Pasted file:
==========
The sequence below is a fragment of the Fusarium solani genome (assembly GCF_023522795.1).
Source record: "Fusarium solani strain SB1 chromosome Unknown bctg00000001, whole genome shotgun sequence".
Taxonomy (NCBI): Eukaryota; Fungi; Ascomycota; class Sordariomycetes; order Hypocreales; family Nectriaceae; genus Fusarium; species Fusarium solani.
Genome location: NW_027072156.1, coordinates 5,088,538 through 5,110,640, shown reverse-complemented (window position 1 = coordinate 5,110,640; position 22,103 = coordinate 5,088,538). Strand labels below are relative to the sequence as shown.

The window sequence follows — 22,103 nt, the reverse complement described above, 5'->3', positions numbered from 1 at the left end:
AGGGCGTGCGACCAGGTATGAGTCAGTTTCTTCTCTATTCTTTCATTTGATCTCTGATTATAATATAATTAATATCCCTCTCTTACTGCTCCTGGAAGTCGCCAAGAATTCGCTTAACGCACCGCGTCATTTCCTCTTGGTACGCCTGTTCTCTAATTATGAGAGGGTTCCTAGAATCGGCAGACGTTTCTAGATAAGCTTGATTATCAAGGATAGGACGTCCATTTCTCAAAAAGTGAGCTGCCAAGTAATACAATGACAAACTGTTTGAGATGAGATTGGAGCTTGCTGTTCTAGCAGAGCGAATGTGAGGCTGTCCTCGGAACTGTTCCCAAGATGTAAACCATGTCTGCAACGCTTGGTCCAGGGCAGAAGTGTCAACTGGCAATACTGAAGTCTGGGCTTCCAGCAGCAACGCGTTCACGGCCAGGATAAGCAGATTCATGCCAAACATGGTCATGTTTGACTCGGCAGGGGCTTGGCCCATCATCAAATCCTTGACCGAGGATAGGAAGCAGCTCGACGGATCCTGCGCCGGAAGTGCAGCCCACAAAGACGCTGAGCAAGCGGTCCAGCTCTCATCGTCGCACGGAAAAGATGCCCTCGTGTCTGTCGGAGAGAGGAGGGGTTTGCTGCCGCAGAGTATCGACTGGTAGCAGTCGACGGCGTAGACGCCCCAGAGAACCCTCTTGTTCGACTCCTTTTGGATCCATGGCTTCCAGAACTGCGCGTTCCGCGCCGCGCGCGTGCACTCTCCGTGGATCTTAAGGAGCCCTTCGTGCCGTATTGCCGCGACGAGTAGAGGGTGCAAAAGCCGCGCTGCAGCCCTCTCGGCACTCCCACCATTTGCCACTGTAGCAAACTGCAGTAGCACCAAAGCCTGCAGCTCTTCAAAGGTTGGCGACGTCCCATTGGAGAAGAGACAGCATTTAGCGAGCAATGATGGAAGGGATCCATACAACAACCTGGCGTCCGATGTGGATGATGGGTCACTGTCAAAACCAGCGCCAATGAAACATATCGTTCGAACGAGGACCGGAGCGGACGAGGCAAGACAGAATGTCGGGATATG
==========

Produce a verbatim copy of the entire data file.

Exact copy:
The sequence below is a fragment of the Fusarium solani genome (assembly GCF_023522795.1).
Source record: "Fusarium solani strain SB1 chromosome Unknown bctg00000001, whole genome shotgun sequence".
Taxonomy (NCBI): Eukaryota; Fungi; Ascomycota; class Sordariomycetes; order Hypocreales; family Nectriaceae; genus Fusarium; species Fusarium solani.
Genome location: NW_027072156.1, coordinates 5,088,538 through 5,110,640, shown reverse-complemented (window position 1 = coordinate 5,110,640; position 22,103 = coordinate 5,088,538). Strand labels below are relative to the sequence as shown.

The window sequence follows — 22,103 nt, the reverse complement described above, 5'->3', positions numbered from 1 at the left end:
AGGGCGTGCGACCAGGTATGAGTCAGTTTCTTCTCTATTCTTTCATTTGATCTCTGATTATAATATAATTAATATCCCTCTCTTACTGCTCCTGGAAGTCGCCAAGAATTCGCTTAACGCACCGCGTCATTTCCTCTTGGTACGCCTGTTCTCTAATTATGAGAGGGTTCCTAGAATCGGCAGACGTTTCTAGATAAGCTTGATTATCAAGGATAGGACGTCCATTTCTCAAAAAGTGAGCTGCCAAGTAATACAATGACAAACTGTTTGAGATGAGATTGGAGCTTGCTGTTCTAGCAGAGCGAATGTGAGGCTGTCCTCGGAACTGTTCCCAAGATGTAAACCATGTCTGCAACGCTTGGTCCAGGGCAGAAGTGTCAACTGGCAATACTGAAGTCTGGGCTTCCAGCAGCAACGCGTTCACGGCCAGGATAAGCAGATTCATGCCAAACATGGTCATGTTTGACTCGGCAGGGGCTTGGCCCATCATCAAATCCTTGACCGAGGATAGGAAGCAGCTCGACGGATCCTGCGCCGGAAGTGCAGCCCACAAAGACGCTGAGCAAGCGGTCCAGCTCTCATCGTCGCACGGAAAAGATGCCCTCGTGTCTGTCGGAGAGAGGAGGGGTTTGCTGCCGCAGAGTATCGACTGGTAGCAGTCGACGGCGTAGACGCCCCAGAGAACCCTCTTGTTCGACTCCTTTTGGATCCATGGCTTCCAGAACTGCGCGTTCCGCGCCGCGCGCGTGCACTCTCCGTGGATCTTAAGGAGCCCTTCGTGCCGTATTGCCGCGACGAGTAGAGGGTGCAAAAGCCGCGCTGCAGCCCTCTCGGCACTCCCACCATTTGCCACTGTAGCAAACTGCAGTAGCACCAAAGCCTGCAGCTCTTCAAAGGTTGGCGACGTCCCATTGGAGAAGAGACAGCATTTAGCGAGCAATGATGGAAGGGATCCATACAACAACCTGGCGTCCGATGTGGATGATGGGTCACTGTCAAAACCAGCGCCAATGAAACATATCGTTCGAACGAGGACCGGAGCGGACGAGGCAAGACAGAATGTCGGGATATG